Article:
BASEL, Switzerland - International lending plunged in the first quarter, the Bank for International Settlements reported.

Net new financing within its reporting area sank 43% below the year-earlier level, to $60 billion. That was 9% above the fourth-quarter level but far below the $105 billion of the first three months of 1991.

The reporting area comprises the major developed economies plus important offshore financial centers.

The plunge came amid delayed economic recovery and weak credit demand worldwide, said the quarterly report from the Switzerland-based coordinating body for central banks. It cited pullbacks by Japanese lenders as a main reason for the global financial slowdown.

Japanese Presence Reduced

Net new financing in the 12 months through March 31 stood at only $200 billion, compared with $520 billion a year earlier. The sharpest decline was in new international bank credits, which fell to $55 billion from $405 billion.

Cross-border claims between Japan and other countries inside the reporting area of the Settlements Bank fell by $74 billion in the first quarter and by $143 billion over the 12 months to the end of March.

"The activities of Japanese banks resumed their downward trend, with further cutbacks in interbank positions and final lending," the report said.

Faced with a slowdown in domestic and international credit demand and concerns about borrowers, Japanese banks were seen shifting their strategies away from sheer market share and toward asset quality.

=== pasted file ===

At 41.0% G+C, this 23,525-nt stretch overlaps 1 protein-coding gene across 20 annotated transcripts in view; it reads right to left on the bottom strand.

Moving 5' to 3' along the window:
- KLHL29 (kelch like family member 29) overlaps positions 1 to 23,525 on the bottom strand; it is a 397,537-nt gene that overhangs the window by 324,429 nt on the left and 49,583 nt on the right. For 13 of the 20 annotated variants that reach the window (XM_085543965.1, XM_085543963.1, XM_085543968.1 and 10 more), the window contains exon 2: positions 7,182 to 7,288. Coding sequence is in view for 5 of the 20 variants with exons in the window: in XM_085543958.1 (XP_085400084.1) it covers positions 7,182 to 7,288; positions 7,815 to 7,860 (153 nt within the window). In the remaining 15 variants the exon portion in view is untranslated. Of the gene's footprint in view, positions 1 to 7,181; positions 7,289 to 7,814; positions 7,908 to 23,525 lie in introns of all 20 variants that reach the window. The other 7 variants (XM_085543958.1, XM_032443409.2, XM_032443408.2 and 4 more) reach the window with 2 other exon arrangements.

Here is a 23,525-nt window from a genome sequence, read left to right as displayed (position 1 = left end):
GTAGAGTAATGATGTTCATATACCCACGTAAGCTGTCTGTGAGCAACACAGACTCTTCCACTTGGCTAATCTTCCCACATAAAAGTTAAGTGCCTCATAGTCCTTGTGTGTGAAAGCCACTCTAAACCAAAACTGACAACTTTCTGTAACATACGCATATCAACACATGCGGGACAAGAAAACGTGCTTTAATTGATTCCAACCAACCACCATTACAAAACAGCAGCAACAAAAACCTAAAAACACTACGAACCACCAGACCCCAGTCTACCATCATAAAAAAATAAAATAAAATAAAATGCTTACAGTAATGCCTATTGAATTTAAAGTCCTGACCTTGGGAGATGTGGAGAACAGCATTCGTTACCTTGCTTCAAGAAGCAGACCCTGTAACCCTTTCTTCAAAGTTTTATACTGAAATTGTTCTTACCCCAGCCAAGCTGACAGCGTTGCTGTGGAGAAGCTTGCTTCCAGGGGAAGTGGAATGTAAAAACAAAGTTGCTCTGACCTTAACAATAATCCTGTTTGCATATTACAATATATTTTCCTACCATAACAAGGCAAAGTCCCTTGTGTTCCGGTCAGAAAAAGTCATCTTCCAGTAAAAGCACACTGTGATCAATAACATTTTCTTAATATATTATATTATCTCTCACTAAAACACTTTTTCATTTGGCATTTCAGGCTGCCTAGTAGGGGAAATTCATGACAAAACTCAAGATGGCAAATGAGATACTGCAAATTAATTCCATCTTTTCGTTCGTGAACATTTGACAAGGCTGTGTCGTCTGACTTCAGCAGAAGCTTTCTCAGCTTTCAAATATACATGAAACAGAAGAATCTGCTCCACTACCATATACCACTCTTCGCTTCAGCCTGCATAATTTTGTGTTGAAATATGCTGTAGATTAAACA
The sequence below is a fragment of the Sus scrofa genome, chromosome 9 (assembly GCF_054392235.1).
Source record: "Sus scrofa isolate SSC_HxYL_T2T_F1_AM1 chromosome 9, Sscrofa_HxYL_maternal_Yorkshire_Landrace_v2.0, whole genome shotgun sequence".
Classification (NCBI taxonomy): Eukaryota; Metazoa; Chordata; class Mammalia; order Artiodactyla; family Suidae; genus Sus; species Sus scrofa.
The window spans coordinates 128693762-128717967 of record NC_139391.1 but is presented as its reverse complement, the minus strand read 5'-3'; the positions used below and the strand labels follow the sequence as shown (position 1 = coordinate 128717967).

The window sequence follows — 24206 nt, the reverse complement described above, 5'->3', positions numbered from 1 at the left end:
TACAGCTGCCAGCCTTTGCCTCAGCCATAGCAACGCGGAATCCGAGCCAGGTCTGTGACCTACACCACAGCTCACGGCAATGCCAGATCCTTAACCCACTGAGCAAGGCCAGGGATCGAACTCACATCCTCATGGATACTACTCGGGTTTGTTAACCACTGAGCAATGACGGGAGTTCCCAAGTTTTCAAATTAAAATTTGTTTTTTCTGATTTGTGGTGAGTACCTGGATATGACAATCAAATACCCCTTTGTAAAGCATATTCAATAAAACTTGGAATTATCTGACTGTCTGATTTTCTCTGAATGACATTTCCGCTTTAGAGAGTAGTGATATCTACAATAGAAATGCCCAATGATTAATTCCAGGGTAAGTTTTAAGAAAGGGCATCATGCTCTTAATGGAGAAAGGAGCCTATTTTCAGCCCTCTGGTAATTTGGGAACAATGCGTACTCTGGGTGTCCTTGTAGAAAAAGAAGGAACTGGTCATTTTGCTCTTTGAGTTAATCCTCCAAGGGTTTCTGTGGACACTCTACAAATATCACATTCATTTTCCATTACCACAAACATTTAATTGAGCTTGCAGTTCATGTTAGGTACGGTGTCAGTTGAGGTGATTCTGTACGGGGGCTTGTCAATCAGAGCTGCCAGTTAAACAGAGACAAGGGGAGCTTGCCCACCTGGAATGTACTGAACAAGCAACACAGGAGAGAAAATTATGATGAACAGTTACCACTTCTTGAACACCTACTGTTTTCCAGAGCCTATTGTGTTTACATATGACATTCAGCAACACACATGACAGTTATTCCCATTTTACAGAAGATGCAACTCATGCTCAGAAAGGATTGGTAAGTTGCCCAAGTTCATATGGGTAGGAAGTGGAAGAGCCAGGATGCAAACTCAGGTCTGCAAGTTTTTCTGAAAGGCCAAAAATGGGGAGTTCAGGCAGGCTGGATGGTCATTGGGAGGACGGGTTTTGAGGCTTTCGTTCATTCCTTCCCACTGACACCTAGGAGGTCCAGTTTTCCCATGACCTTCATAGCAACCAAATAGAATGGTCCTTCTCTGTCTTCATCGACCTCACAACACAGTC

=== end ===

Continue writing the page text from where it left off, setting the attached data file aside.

In addition, they were forced to meet tougher capital requirements at the end of their accounting year. As a result, they had scaled back foreign currency business at home and reduced their external positions.

Across the Board

The Settlements Bank estimated that Japanese banks' share of total international assets had fallen to 30.5%, near a six-year low.

But the overall contraction in international banking aggregates during the latest quarter affected nearly all major financial centers.

The outstanding external assets of the reporting banks plus their foreign-currency claims on residents declined by $55 billion during the first quarter of 1992, after rising by $114 billion during the last quarter of 1991. This decline was more than accounted for by a "sharp contraction" - $83 billion - in interbank claims.

The report added that announcements of new credit facilities in the syndicated loan market fell to $27 billion during the first quarter, nearly a three-year low, from $37 billion in the fourth quarter of 1991.

This was largely a result of a shift by borrowers to cheaper forms of financing, cyclical weakness, credit concerns, and the banks' attention to their returns on capital, the report said.

Meanwhile, there was increased demand for funds from oil-exporting countries and from developing nations outside the Organization of Petroleum Exporting Countries.

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